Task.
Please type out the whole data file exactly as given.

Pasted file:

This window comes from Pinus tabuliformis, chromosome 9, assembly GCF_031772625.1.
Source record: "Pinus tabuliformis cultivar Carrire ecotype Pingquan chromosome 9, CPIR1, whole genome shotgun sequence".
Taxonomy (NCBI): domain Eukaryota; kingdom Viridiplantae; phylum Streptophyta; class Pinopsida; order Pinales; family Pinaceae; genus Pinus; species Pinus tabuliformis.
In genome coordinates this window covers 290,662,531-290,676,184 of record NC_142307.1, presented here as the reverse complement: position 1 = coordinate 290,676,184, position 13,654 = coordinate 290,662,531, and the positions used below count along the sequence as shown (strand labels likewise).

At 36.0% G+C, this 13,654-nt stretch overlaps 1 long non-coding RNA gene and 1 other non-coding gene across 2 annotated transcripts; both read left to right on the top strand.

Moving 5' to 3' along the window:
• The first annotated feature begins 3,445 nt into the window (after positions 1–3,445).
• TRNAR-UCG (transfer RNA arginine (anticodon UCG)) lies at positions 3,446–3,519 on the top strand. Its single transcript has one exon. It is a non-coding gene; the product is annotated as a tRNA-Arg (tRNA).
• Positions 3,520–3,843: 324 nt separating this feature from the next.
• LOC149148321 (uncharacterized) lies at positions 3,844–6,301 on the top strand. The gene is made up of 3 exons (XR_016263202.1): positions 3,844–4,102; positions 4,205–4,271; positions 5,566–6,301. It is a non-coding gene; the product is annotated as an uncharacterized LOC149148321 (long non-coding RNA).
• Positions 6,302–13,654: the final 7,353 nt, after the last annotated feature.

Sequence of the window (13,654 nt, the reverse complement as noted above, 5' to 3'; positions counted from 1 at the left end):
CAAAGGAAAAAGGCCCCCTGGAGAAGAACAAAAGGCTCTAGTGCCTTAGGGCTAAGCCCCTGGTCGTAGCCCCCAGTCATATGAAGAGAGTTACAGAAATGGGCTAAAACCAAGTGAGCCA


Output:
This window comes from Pinus tabuliformis, chromosome 9, assembly GCF_031772625.1.
Source record: "Pinus tabuliformis cultivar Carrire ecotype Pingquan chromosome 9, CPIR1, whole genome shotgun sequence".
Taxonomy (NCBI): domain Eukaryota; kingdom Viridiplantae; phylum Streptophyta; class Pinopsida; order Pinales; family Pinaceae; genus Pinus; species Pinus tabuliformis.
In genome coordinates this window covers 290,662,531-290,676,184 of record NC_142307.1, presented here as the reverse complement: position 1 = coordinate 290,676,184, position 13,654 = coordinate 290,662,531, and the positions used below count along the sequence as shown (strand labels likewise).

At 36.0% G+C, this 13,654-nt stretch overlaps 1 long non-coding RNA gene and 1 other non-coding gene across 2 annotated transcripts; both read left to right on the top strand.

Moving 5' to 3' along the window:
• The first annotated feature begins 3,445 nt into the window (after positions 1–3,445).
• TRNAR-UCG (transfer RNA arginine (anticodon UCG)) lies at positions 3,446–3,519 on the top strand. Its single transcript has one exon. It is a non-coding gene; the product is annotated as a tRNA-Arg (tRNA).
• Positions 3,520–3,843: 324 nt separating this feature from the next.
• LOC149148321 (uncharacterized) lies at positions 3,844–6,301 on the top strand. The gene is made up of 3 exons (XR_016263202.1): positions 3,844–4,102; positions 4,205–4,271; positions 5,566–6,301. It is a non-coding gene; the product is annotated as an uncharacterized LOC149148321 (long non-coding RNA).
• Positions 6,302–13,654: the final 7,353 nt, after the last annotated feature.

Sequence of the window (13,654 nt, the reverse complement as noted above, 5' to 3'; positions counted from 1 at the left end):
CAAAGGAAAAAGGCCCCCTGGAGAAGAACAAAAGGCTCTAGTGCCTTAGGGCTAAGCCCCTGGTCGTAGCCCCCAGTCATATGAAGAGAGTTACAGAAATGGGCTAAAACCAAGTGAGCCA